Zillion (video game)

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North American cover art
Developer(s) Sega
Publisher(s) Sega
Designer(s) Kotaro Hayashida
Composer(s) Tokuhiko Uwabo
Platform(s) Sega Master System
Genre(s) Platform
Mode(s) Single player

Zillion, known as Akai Koudan Zillion (赤い光弾 ジリオン, lit. Red Photon Zillion)[3] in Japan, is a space adventure platform video game designed for the Sega Master System as a companion for Tatsunoko Productions's Zillion anime series in 1987.[4] The game is a free-scrolling platform/adventure, similar to Epyx's Impossible Mission,[5] in which objects must be inspected to enable things by accessing codes.[3][4] It has also been compared to Nintendo's Metroid.[3][6]

Zillion prominently features Sega's egg-shaped mascot, Opa-opa, who stars in the Fantasy Zone games, also available for the Sega Master System. A sequel to the game, Zillion II: The Triformation was released in 1988.


JJ in front of the Mothership on Planet X.

The White Knights, a peacekeeping force within the Planetary System, are on a mission to destroy the evil Noza (misspelled as "Norsa" in the North American version) Empire's base on Planet X. In order to do so, JJ, the main character from the Zillion anime, must infiltrate the base and acquire the five floppy disks that will enable him to input the self-destruct sequence into the base's mainframe computer. Mothership lands on the surface of the planet, and JJ must make his way through the labyrinthine base, fighting enemies, avoiding hazards and possibly rescuing two of his captured allies on his way to destroy the base.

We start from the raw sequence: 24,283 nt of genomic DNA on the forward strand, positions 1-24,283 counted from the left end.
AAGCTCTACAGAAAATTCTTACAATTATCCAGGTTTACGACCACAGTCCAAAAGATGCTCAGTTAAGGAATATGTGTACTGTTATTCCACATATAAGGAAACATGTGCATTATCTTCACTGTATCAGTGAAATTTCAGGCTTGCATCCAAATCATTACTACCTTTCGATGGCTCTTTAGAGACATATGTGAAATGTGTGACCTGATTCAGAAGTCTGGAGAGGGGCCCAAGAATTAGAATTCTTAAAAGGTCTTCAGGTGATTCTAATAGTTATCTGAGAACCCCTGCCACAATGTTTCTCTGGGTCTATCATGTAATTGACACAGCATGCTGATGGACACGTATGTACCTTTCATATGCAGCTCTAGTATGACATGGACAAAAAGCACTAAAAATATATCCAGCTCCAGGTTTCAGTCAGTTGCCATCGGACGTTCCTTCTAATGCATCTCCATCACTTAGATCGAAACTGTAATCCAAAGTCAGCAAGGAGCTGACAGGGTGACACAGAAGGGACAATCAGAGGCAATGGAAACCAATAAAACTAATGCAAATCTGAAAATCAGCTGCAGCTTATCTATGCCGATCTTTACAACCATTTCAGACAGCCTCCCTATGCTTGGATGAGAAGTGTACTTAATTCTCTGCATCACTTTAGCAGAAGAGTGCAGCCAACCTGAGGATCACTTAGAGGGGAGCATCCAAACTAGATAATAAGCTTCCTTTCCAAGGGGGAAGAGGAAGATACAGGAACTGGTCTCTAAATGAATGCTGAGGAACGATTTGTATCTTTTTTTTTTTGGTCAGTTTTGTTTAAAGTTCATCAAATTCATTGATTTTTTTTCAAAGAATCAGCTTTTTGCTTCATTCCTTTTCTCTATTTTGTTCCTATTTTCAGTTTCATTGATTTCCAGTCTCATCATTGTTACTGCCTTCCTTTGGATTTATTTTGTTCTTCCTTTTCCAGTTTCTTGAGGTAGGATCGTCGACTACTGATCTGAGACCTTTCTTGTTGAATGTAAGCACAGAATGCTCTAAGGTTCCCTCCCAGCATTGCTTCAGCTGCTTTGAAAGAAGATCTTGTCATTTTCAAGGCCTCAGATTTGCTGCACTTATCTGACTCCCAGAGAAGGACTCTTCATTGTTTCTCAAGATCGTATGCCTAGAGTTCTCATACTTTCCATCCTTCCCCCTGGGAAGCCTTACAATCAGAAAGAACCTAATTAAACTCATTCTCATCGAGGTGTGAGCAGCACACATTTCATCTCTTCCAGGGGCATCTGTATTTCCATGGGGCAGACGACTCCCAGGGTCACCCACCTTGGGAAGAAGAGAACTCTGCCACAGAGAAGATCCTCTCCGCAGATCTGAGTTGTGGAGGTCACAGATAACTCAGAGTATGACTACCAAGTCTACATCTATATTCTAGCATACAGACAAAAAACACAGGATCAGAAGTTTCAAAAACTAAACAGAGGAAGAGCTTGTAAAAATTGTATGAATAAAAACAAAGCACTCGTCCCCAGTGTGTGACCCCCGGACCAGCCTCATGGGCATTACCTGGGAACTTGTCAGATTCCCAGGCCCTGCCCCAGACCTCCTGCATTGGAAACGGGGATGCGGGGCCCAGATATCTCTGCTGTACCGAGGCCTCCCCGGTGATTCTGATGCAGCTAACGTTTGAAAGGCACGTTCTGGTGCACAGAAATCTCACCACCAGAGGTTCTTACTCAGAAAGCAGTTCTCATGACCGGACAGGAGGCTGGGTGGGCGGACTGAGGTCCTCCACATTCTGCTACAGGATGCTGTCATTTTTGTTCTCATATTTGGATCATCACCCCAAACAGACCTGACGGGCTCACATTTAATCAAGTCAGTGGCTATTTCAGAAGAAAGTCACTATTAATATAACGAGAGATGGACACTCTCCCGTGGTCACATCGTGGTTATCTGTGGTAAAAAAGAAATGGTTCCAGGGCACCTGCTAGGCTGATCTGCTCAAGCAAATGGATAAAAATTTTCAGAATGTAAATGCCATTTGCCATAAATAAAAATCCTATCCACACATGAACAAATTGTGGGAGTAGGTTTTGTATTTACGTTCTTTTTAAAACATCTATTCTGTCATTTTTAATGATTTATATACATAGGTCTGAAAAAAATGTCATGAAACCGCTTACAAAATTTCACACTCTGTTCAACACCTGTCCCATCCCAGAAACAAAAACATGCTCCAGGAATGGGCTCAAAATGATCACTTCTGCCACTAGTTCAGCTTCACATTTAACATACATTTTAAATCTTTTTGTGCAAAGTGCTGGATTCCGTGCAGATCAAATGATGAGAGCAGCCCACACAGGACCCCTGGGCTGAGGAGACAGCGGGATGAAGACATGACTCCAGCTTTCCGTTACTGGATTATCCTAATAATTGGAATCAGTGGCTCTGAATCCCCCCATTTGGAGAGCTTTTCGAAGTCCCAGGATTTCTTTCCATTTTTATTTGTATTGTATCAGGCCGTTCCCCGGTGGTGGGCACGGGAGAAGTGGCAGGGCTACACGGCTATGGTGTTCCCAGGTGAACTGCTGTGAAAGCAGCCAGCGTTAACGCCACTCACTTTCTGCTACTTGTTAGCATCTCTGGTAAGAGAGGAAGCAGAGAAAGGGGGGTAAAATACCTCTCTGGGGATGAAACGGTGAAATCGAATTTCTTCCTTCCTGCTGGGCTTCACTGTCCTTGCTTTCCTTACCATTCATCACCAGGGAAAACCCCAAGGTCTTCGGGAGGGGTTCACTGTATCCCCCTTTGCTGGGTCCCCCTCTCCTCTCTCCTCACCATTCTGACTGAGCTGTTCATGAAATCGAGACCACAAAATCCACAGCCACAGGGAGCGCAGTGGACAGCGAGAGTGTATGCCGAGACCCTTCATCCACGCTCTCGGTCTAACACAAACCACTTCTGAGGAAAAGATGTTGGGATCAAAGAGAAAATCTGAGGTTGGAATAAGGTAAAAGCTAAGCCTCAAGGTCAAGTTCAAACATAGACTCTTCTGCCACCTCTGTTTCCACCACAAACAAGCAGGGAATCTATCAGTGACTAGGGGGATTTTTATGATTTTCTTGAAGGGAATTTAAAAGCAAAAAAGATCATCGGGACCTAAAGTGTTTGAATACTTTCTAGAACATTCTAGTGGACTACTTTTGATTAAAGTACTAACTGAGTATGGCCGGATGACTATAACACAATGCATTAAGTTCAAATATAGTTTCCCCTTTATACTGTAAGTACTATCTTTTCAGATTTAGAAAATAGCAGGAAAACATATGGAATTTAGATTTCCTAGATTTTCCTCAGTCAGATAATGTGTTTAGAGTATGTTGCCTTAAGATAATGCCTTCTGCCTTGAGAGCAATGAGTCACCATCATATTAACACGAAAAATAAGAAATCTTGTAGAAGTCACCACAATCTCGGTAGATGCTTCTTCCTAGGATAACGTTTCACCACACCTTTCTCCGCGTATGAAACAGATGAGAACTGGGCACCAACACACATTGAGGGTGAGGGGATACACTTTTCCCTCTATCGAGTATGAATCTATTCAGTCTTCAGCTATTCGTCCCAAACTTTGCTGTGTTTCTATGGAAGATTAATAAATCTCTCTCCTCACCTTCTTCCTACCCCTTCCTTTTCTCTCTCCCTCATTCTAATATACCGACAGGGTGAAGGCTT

The player starts out in the role of JJ, just outside the Mothership on the surface of the planet. After reaching the underground base shortly after beginning, the player spends the rest of the game underground, only coming back up to replenish the character's health or to leave after completing the mission.

Throughout the base, are capsules containing key codes and power-up items. Some of the obstacles of the missions include tripwires, enemy guards, laser turrets and force fields. The game style includes entering and exiting room to room in the base and unlocking each room with computer ID cards and inputting the correct four-digit code, found by investigating capsules in the room. Aside from unlocking rooms, the player has also the option to make specific actions, such as turning off barriers, deactivating traps, or even committing suicide, among others. One of the codes is needed to initiate the Noza base self-destruct sequence. The game is well known for a variety of "special messages" that can be received if the player inputs certain codes in certain rooms.

The player carries a gun, which was used as a design model for the Sega Master System Light Phaser. As the game progresses, the gun will become stronger, allowing the player to break progressively stronger capsules containing codes for the computers or powerups. Once they are rescued, the player can also play as Apple or Champ, each one with their own differences; the female Apple is fast, but weaker, and the male Champ is slower, but stronger. Like JJ, they can also find upgrades for their gun power, speed, jumping ability and health.

A well known glitch in the game allows the player to become invincible by dying while going down in a room-to-room elevator. However, using this glitch makes the status menu inaccessible, so the player can only switch characters when a new teammate is found.[7] Another glitch, appearing only on certain original cartridges manufactured in 1987, allowed a player to reenter the now empty underground base after the main computer had self destructed. However, the base's elevators are removed, meaning the player is effectively trapped at the bottom of the first entry shaft.


See also[edit]


  1. ^ "IGN: Zillion". Retrieved March 2, 2010. 
  2. ^ a b "Zillion Release Information for Sega Master System - GameFAQs". Retrieved March 2, 2010. 
  3. ^ a b c "Hardcore Gaming 101: Zillion". Retrieved March 2, 2010. 
  4. ^ a b "Zillion Review". Retrieved March 2, 2010. 
  5. ^ Szczepaniak, John. "Backtracking: The History of Metroidvania". GamesTM (116). Imagine Publishing. pp. 148–53. 
  6. ^ "Kingdom of Desire - Zillion". Retrieved March 2, 2010. 
  7. ^ "Zillion Shrine: Hints and Game Cheats". Retrieved March 2, 2010. 

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